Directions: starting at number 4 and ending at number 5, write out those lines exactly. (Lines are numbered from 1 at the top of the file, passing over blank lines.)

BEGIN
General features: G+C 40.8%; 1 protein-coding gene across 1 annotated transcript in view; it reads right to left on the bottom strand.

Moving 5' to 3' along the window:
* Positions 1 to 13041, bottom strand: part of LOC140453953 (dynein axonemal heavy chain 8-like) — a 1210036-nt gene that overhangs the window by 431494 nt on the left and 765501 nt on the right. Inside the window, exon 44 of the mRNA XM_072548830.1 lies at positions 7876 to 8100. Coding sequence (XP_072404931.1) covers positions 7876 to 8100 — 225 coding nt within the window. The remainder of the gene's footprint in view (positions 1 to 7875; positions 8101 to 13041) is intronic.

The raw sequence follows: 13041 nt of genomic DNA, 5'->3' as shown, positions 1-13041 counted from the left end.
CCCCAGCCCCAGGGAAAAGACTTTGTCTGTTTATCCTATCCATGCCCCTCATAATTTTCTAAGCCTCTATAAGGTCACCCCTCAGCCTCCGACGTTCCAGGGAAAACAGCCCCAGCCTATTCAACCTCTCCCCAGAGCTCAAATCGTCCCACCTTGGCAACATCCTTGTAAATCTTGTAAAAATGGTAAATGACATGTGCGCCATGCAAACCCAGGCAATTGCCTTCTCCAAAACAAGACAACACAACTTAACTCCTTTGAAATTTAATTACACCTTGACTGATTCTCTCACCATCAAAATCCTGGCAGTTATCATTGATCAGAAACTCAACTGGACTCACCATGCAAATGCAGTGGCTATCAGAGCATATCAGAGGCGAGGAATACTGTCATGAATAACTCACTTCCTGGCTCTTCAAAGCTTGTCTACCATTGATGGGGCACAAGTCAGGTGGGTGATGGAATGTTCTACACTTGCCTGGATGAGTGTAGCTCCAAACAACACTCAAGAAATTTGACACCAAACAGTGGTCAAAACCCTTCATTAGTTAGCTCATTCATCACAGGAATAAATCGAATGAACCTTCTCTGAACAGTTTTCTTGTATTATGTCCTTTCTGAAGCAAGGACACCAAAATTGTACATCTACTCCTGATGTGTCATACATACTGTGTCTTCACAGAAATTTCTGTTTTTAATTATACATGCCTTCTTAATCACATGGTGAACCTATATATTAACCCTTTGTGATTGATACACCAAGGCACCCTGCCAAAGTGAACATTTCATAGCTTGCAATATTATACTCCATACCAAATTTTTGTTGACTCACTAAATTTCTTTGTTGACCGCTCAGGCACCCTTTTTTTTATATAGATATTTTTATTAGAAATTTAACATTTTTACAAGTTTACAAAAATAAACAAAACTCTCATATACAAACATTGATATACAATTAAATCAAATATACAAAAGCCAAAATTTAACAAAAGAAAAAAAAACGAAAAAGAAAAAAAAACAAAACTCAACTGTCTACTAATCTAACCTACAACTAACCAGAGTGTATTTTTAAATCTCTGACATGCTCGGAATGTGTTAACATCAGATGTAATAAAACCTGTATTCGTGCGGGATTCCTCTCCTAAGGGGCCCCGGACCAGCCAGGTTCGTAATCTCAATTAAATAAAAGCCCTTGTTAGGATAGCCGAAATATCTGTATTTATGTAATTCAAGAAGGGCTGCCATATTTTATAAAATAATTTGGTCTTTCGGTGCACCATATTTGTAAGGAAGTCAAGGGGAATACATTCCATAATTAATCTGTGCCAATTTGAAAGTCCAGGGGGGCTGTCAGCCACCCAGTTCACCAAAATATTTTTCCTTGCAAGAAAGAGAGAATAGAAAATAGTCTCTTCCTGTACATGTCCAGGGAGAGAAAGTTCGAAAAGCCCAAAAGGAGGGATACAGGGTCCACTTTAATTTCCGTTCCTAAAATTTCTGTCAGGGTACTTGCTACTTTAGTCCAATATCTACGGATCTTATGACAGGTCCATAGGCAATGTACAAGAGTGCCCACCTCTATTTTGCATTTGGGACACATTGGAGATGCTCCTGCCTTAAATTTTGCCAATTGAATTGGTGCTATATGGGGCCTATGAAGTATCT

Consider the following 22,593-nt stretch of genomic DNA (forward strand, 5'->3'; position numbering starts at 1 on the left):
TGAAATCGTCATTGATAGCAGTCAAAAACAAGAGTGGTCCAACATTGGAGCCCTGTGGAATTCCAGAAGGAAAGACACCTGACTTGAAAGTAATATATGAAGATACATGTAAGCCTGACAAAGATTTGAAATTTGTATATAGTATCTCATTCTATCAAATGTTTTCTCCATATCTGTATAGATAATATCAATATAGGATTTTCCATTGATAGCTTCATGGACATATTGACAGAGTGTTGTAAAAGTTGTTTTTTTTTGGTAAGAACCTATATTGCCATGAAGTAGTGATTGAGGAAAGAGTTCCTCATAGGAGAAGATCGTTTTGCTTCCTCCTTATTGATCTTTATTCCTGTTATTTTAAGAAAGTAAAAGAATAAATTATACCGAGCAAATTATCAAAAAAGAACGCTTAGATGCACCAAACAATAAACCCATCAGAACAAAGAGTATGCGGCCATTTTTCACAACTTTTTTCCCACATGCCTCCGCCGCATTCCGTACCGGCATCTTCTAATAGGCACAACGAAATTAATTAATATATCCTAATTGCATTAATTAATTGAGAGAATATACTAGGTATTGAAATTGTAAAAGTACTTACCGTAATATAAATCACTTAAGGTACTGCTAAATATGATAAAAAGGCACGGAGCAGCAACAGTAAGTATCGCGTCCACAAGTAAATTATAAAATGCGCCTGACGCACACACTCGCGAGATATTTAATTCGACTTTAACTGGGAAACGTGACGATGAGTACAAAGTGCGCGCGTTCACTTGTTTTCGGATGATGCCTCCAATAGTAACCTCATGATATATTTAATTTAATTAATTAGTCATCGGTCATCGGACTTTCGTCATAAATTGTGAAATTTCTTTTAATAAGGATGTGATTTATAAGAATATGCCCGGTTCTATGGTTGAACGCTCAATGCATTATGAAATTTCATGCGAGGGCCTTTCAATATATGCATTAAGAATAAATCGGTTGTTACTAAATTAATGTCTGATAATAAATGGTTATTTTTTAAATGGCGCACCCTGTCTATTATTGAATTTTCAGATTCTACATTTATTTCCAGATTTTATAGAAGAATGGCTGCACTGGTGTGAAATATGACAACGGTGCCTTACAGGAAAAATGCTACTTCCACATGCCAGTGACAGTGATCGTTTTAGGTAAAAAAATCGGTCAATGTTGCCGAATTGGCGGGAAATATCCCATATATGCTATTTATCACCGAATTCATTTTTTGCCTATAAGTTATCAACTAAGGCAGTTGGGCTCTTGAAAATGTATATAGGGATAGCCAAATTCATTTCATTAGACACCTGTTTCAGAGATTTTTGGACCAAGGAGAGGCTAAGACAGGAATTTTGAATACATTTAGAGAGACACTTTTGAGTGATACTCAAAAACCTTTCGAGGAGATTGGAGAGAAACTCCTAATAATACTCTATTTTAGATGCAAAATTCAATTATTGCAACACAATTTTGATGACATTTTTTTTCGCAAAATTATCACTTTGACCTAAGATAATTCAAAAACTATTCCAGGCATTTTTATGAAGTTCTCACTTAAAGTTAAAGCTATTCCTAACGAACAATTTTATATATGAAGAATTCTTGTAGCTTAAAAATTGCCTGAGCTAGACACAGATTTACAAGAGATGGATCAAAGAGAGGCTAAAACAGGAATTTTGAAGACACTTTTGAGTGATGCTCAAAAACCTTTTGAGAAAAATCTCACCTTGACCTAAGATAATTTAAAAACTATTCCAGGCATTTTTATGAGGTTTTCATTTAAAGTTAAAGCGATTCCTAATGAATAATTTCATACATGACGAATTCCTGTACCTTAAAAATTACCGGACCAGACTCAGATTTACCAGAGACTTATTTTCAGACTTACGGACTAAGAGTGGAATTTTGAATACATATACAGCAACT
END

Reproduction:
The raw sequence follows: 13041 nt of genomic DNA, 5'->3' as shown, positions 1-13041 counted from the left end.
CCCCAGCCCCAGGGAAAAGACTTTGTCTGTTTATCCTATCCATGCCCCTCATAATTTTCTAAGCCTCTATAAGGTCACCCCTCAGCCTCCGACGTTCCAGGGAAAACAGCCCCAGCCTATTCAACCTCTCCCCAGAGCTCAAATCGTCCCACCTTGGCAACATCCTTGTAAATCTTGTAAAAATGGTAAATGACATGTGCGCCATGCAAACCCAGGCAATTGCCTTCTCCAAAACAAGACAACACAACTTAACTCCTTTGAAATTTAATTACACCTTGACTGATTCTCTCACCATCAAAATCCTGGCAGTTATCATTGATCAGAAACTCAACTGGACTCACCATGCAAATGCAGTGGCTATCAGAGCATATCAGAGGCGAGGAATACTGTCATGAATAACTCACTTCCTGGCTCTTCAAAGCTTGTCTACCATTGATGGGGCACAAGTCAGGTGGGTGATGGAATGTTCTACACTTGCCTGGATGAGTGTAGCTCCAAACAACACTCAAGAAATTTGACACCAAACAGTGGTCAAAACCCTTCATTAGTTAGCTCATTCATCACAGGAATAAATCGAATGAACCTTCTCTGAACAGTTTTCTTGTATTATGTCCTTTCTGAAGCAAGGACACCAAAATTGTACATCTACTCCTGATGTGTCATACATACTGTGTCTTCACAGAAATTTCTGTTTTTAATTATACATGCCTTCTTAATCACATGGTGAACCTATATATTAACCCTTTGTGATTGATACACCAAGGCACCCTGCCAAAGTGAACATTTCATAGCTTGCAATATTATACTCCATACCAAATTTTTGTTGACTCACTAAATTTCTTTGTTGACCGCTCAGGCACCCTTTTTTTTATATAGATATTTTTATTAGAAATTTAACATTTTTACAAGTTTACAAAAATAAACAAAACTCTCATATACAAACATTGATATACAATTAAATCAAATATACAAAAGCCAAAATTTAACAAAAGAAAAAAAAACGAAAAAGAAAAAAAAACAAAACTCAACTGTCTACTAATCTAACCTACAACTAACCAGAGTGTATTTTTAAATCTCTGACATGCTCGGAATGTGTTAACATCAGATGTAATAAAACCTGTATTCGTGCGGGATTCCTCTCCTAAGGGGCCCCGGACCAGCCAGGTTCGTAATCTCAATTAAATAAAAGCCCTTGTTAGGATAGCCGAAATATCTGTATTTATGTAATTCAAGAAGGGCTGCCATATTTTATAAAATAATTTGGTCTTTCGGTGCACCATATTTGTAAGGAAGTCAAGGGGAATACATTCCATAATTAATCTGTGCCAATTTGAAAGTCCAGGGGGGCTGTCAGCCACCCAGTTCACCAAAATATTTTTCCTTGCAAGAAAGAGAGAATAGAAAATAGTCTCTTCCTGTACATGTCCAGGGAGAGAAAGTTCGAAAAGCCCAAAAGGAGGGATACAGGGTCCACTTTAATTTCCGTTCCTAAAATTTCTGTCAGGGTACTTGCTACTTTAGTCCAATATCTACGGATCTTATGACAGGTCCATAGGCAATGTACAAGAGTGCCCACCTCTATTTTGCATTTGGGACACATTGGAGATGCTCCTGCCTTAAATTTTGCCAATTGAATTGGTGCTATATGGGGCCTATGAAGTATCT